Choose any heavyweight throughout history and consider what makes them memorable. Whether it was Winston Churchill rallying England through war, Martin Luther King Jr taking a stand for civil rights or Steve Jobs making Apple relevant again, their ability to influence came from exceptional human communication skills. These leaders understood the power of language to inspire people and bring them together, and how to use words, imagery and narratives to evoke emotions.
CUT THROUGH THE NOISE
Attention is everything. Without it, leaders risk wasting time and money developing well-intentioned, potentially brilliant strategies, programs and initiatives that fail before they ever get off the ground. Not because they weren’t good or necessary, but simply because no one paid them any attention.
The challenge is that life is busy and work is busier. It’s an increasingly connected world, with a barrage of priorities constantly competing for eyes, ears and minds. Emails, meetings, memos, posters, phone calls, messages and all kinds of asynchronous communications – Yammer, Slack and various message platforms – as well as all the socials, all clamour for our attention. People’s days are crammed with more and more communications, and their attention spans are stretched to breaking.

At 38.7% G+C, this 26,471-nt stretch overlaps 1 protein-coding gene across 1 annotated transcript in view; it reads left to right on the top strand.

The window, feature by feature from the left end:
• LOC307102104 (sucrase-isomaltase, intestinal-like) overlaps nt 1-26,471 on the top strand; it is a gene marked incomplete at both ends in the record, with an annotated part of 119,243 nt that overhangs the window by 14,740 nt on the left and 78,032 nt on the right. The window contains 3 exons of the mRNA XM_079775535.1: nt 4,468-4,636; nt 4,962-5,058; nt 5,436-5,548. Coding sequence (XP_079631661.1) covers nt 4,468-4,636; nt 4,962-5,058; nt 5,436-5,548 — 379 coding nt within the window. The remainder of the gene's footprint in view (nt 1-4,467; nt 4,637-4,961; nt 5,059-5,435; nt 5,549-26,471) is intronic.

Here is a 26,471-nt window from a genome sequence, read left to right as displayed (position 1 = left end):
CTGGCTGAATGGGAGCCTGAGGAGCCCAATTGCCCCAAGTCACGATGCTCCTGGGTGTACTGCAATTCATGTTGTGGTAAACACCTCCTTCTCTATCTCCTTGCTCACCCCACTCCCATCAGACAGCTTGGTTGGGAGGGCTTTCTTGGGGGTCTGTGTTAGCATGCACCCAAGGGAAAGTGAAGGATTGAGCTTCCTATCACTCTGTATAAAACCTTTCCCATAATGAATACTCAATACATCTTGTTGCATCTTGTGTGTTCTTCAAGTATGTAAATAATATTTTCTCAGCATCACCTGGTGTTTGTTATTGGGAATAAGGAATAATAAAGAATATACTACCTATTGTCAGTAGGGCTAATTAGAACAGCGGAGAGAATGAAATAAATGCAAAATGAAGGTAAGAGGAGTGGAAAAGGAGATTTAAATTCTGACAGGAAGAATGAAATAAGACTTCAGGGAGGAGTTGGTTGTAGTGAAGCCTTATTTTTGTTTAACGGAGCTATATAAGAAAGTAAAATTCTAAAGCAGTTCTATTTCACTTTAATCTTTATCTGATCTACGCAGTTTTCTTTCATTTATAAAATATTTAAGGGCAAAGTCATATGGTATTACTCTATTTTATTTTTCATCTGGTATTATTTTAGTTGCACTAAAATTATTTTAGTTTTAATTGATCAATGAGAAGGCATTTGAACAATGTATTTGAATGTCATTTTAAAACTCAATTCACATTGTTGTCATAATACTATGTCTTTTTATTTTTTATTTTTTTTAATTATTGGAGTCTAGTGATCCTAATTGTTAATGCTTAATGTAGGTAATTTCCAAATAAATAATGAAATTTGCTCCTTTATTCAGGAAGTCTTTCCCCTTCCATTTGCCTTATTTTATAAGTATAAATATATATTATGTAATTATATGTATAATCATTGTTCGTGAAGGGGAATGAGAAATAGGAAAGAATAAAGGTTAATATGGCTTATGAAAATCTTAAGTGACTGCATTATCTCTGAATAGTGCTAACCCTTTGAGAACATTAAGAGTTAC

To survive amid the noise, people have become skilled at sifting through irrelevant or uninspiring information. This makes attention an incredibly valuable resource, and a finite one at that. And, like any other business resource, be it money, machinery, time or space, attention should be wisely invested in, carefully managed and never, ever squandered.
Leaders need to take an active role in cutting through the noise and earning attention. They need to draw people in, make them curious, make them laugh, surprise them, tantalise them with stories, visualise content to make it easier to consume, be relevant and interesting and, above all, make people feel something.
PROVIDE OPPORTUNITIES FOR CONNECTION
The same communication tactics that help gain attention and influence people also lead to increased connection over time. By inspiring curiosity, fostering anticipation, engineering surprise and delight, simplifying and visualising content, embracing emotions and considering language, leaders can build engagement and better business performance as a result.
In an increasingly complex and challenging business and FM environment, it’s the distinctly human qualities of connection and the strength of pre-existing relationships that will be the difference between smooth sailing and choppy seas. And this makes opportunities for connection an investment that will pay dividends in the future. ●
Dougal Jackson is the co-founder of Jaxzyn, an employee experience company working with savvy leaders of Fortune 500 and ASX listed companies. He, with Jen Jackson, is the author of How to Speak Human (Wiley). Find out more at www.jaxzyn.com and www.howtospeakhuman.com.au.
This article also appears in the October/November issue of Facility Management magazine.
Image: 123RFs racorn © 123RF.com